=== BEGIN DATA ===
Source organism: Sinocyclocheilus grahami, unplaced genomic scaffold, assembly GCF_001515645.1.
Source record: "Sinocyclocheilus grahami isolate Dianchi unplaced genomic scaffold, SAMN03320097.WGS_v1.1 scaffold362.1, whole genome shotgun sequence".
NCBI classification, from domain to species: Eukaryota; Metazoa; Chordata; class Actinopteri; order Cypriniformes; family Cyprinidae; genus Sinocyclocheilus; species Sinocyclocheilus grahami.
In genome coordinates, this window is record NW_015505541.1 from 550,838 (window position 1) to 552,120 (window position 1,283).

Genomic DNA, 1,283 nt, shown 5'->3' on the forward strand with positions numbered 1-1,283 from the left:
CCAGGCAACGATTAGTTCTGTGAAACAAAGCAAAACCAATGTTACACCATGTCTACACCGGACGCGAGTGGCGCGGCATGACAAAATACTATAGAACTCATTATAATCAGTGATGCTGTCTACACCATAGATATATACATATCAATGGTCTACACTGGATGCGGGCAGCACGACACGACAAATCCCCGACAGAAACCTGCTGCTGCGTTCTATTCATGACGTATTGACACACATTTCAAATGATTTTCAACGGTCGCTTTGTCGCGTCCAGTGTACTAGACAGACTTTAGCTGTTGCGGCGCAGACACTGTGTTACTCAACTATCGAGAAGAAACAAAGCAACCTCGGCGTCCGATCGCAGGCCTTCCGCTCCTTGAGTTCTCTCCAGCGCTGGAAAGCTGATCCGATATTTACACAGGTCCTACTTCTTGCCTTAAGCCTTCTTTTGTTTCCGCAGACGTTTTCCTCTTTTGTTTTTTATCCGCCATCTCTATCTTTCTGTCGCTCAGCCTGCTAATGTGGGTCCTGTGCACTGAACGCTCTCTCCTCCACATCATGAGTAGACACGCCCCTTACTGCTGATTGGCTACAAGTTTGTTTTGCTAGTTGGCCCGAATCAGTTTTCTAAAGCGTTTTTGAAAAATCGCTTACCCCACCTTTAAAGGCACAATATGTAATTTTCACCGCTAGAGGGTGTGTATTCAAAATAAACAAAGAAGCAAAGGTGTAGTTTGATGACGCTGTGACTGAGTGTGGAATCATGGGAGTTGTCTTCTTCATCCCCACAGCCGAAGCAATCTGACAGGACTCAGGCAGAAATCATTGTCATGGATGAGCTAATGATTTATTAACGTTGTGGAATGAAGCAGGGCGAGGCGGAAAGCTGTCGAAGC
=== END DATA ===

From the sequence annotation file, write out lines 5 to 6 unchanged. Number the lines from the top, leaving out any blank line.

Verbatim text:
Genomic DNA, 1,283 nt, shown 5'->3' on the forward strand with positions numbered 1-1,283 from the left:
CCAGGCAACGATTAGTTCTGTGAAACAAAGCAAAACCAATGTTACACCATGTCTACACCGGACGCGAGTGGCGCGGCATGACAAAATACTATAGAACTCATTATAATCAGTGATGCTGTCTACACCATAGATATATACATATCAATGGTCTACACTGGATGCGGGCAGCACGACACGACAAATCCCCGACAGAAACCTGCTGCTGCGTTCTATTCATGACGTATTGACACACATTTCAAATGATTTTCAACGGTCGCTTTGTCGCGTCCAGTGTACTAGACAGACTTTAGCTGTTGCGGCGCAGACACTGTGTTACTCAACTATCGAGAAGAAACAAAGCAACCTCGGCGTCCGATCGCAGGCCTTCCGCTCCTTGAGTTCTCTCCAGCGCTGGAAAGCTGATCCGATATTTACACAGGTCCTACTTCTTGCCTTAAGCCTTCTTTTGTTTCCGCAGACGTTTTCCTCTTTTGTTTTTTATCCGCCATCTCTATCTTTCTGTCGCTCAGCCTGCTAATGTGGGTCCTGTGCACTGAACGCTCTCTCCTCCACATCATGAGTAGACACGCCCCTTACTGCTGATTGGCTACAAGTTTGTTTTGCTAGTTGGCCCGAATCAGTTTTCTAAAGCGTTTTTGAAAAATCGCTTACCCCACCTTTAAAGGCACAATATGTAATTTTCACCGCTAGAGGGTGTGTATTCAAAATAAACAAAGAAGCAAAGGTGTAGTTTGATGACGCTGTGACTGAGTGTGGAATCATGGGAGTTGTCTTCTTCATCCCCACAGCCGAAGCAATCTGACAGGACTCAGGCAGAAATCATTGTCATGGATGAGCTAATGATTTATTAACGTTGTGGAATGAAGCAGGGCGAGGCGGAAAGCTGTCGAAGC